Guest blogger and current Pandora Comedy Spotlight comedian Dan Cummins muses on the holidays…
Christmas stresses me the hell out. Let’s start there.
I feel like every year I end up rushing around at the last minute to buy gifts, terrified that I’ll spend way too much money on a bunch of poorly thought-out doodads everyone will just hate anyway.
I worry that my two kids Kyler and Monroe will LOVE the presents they get from their mom (my ex-wife), and that my gifts will quickly fall into the pile of undesirables which will be almost immediately placed in the bottom of a closet where they will remain until given to Goodwill in untouched, mint condition. Ugh.
I worry that my fiancé will get me a WAY better gift than I’ll get her, and I’ll be so riddled with shame and guilt that I’ll barely be able to enjoy my third helping of mashed potatoes and gravy. And I really worry that there won’t be enough mashed potatoes and gravy for me to have a third helping.
Anyways… Read More →
This last Tuesday, Pandora sent out the push notification: “Our music curators think you’ll love Hipster Holidays Radio this holiday season. Try it today!” If you’ve ever seeded or thumbed-up anything deemed cool, indie or “hip” – you received that notification. It’s really that simple.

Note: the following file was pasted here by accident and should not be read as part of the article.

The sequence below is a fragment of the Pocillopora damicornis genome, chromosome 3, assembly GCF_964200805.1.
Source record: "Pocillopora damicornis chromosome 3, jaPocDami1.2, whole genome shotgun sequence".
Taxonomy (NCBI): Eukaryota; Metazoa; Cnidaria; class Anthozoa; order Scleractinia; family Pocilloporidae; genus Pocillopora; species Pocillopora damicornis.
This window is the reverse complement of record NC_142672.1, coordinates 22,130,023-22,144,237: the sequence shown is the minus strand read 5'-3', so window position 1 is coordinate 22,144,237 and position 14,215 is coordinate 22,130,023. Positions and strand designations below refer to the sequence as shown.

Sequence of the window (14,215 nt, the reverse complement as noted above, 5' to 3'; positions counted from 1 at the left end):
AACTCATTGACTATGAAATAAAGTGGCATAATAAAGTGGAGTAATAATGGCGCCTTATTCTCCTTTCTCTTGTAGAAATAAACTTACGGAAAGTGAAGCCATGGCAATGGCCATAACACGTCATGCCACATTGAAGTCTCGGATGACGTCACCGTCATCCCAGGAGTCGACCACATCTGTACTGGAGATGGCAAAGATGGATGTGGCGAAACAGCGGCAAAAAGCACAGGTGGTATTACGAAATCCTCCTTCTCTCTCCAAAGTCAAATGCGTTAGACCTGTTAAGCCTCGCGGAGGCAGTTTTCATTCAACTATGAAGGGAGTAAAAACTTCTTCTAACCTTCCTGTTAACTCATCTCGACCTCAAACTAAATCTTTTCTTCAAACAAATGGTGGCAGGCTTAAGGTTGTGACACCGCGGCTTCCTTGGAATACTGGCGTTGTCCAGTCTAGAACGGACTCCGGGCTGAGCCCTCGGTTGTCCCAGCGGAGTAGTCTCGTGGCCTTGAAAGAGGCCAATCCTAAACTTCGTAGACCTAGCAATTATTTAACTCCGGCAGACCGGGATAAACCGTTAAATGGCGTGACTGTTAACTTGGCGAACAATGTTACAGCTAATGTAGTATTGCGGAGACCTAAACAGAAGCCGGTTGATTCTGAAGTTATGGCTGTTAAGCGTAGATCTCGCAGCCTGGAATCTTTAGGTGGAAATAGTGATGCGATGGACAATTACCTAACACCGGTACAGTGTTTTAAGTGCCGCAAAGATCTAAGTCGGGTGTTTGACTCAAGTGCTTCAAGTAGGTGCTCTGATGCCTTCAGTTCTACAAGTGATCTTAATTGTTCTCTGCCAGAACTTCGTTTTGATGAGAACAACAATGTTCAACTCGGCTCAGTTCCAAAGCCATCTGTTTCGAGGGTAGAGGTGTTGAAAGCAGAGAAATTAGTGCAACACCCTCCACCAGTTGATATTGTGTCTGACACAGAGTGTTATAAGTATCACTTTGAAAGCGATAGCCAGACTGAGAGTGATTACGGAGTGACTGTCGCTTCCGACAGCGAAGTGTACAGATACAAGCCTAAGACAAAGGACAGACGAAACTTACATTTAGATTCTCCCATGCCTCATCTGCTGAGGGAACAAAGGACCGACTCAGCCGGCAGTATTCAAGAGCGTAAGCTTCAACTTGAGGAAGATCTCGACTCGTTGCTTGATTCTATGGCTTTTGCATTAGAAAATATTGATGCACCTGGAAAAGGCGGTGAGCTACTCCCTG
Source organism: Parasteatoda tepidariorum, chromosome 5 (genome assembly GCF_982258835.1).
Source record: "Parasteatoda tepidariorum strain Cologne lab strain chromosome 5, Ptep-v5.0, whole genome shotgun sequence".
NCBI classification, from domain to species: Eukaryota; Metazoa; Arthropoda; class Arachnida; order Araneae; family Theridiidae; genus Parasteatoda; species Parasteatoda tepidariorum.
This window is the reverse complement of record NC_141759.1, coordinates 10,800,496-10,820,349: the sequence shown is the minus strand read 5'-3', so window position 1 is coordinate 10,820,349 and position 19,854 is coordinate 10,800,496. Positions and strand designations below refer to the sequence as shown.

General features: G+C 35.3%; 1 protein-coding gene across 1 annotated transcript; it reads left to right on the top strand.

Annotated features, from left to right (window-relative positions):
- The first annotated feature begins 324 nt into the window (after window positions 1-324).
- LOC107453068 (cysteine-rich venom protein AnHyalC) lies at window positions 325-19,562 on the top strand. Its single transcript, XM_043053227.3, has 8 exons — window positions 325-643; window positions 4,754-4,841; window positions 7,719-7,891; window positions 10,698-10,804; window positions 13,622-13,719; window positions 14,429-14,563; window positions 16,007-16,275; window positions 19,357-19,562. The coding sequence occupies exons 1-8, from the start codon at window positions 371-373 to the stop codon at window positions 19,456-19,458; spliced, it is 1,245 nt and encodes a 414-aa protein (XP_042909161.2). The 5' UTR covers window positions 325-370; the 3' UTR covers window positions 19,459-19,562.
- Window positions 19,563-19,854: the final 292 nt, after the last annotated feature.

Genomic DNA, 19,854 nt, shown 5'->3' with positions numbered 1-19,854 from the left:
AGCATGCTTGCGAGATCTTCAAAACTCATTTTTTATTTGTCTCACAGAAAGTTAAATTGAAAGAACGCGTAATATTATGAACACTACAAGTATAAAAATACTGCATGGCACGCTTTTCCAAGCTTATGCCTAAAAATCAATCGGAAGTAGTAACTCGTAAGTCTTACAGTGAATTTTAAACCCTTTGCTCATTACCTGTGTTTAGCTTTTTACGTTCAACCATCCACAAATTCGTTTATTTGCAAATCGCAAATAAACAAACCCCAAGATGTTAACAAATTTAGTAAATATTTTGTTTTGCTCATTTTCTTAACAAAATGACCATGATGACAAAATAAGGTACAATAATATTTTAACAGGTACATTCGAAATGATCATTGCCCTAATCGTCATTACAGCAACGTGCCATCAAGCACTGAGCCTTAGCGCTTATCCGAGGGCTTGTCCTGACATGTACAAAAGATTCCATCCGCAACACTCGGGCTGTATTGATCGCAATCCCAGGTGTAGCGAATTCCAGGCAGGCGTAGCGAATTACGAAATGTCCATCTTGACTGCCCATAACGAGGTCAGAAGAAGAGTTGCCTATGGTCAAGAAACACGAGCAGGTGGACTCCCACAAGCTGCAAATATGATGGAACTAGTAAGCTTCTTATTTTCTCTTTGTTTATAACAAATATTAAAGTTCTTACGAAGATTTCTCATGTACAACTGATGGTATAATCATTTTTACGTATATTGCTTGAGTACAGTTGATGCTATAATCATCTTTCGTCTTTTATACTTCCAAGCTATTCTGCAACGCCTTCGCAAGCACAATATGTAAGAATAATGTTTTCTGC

Pandora is headquartered in a hip part of Oakland, California – which means each day, our employees walk streets considered by many to be a West Coast epicenter of hipsterdom. But this recent social conversation around the term “hipster” got us thinking more critically: what’s the history behind this word, anyway? Being the OCD music and pop-culture geeks that we are, the subject was researched! And, wouldn’t you know it, the word has a deep musical tie in.
The origin of the term “hipster” has nothing to do with boutique fixed-gear bicycles. But it pedals back to 1938 when Cab Calloway jokingly wrote The Hepster Dictionary to accompany his sheet music – it was a glossary of jive terms spoken by “hepcats” (African American jazz enthusiasts). So then “hepcat” evolved into “hipster” by the 1940s. In June of 1948, Anatole Broyard wrote a piece for Partisan Review entitled “A Portrait of the Hipster.” In it, he describes hipsters as blues and jazz informed delinquents on a quest for self-definition. Read More →